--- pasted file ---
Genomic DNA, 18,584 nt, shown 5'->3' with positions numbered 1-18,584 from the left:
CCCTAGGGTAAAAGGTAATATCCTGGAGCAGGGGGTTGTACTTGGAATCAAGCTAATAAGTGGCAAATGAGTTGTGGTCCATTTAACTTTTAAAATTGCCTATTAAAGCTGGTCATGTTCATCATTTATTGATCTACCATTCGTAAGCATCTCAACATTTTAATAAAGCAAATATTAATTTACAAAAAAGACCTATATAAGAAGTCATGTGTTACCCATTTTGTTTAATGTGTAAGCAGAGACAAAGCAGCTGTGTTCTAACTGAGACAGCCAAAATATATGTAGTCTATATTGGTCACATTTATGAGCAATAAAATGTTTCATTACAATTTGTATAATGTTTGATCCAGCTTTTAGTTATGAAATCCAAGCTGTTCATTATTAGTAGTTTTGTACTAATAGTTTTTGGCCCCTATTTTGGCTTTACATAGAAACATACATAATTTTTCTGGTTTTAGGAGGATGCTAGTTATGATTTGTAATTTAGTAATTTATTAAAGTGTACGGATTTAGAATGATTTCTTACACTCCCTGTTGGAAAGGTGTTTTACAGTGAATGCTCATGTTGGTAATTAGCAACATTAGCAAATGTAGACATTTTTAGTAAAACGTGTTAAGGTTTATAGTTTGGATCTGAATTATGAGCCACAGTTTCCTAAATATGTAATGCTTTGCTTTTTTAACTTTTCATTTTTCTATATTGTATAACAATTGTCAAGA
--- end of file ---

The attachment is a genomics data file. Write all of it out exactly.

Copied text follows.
Genomic DNA, 18,584 nt, shown 5'->3' with positions numbered 1-18,584 from the left:
CCCTAGGGTAAAAGGTAATATCCTGGAGCAGGGGGTTGTACTTGGAATCAAGCTAATAAGTGGCAAATGAGTTGTGGTCCATTTAACTTTTAAAATTGCCTATTAAAGCTGGTCATGTTCATCATTTATTGATCTACCATTCGTAAGCATCTCAACATTTTAATAAAGCAAATATTAATTTACAAAAAAGACCTATATAAGAAGTCATGTGTTACCCATTTTGTTTAATGTGTAAGCAGAGACAAAGCAGCTGTGTTCTAACTGAGACAGCCAAAATATATGTAGTCTATATTGGTCACATTTATGAGCAATAAAATGTTTCATTACAATTTGTATAATGTTTGATCCAGCTTTTAGTTATGAAATCCAAGCTGTTCATTATTAGTAGTTTTGTACTAATAGTTTTTGGCCCCTATTTTGGCTTTACATAGAAACATACATAATTTTTCTGGTTTTAGGAGGATGCTAGTTATGATTTGTAATTTAGTAATTTATTAAAGTGTACGGATTTAGAATGATTTCTTACACTCCCTGTTGGAAAGGTGTTTTACAGTGAATGCTCATGTTGGTAATTAGCAACATTAGCAAATGTAGACATTTTTAGTAAAACGTGTTAAGGTTTATAGTTTGGATCTGAATTATGAGCCACAGTTTCCTAAATATGTAATGCTTTGCTTTTTTAACTTTTCATTTTTCTATATTGTATAACAATTGTCAAGA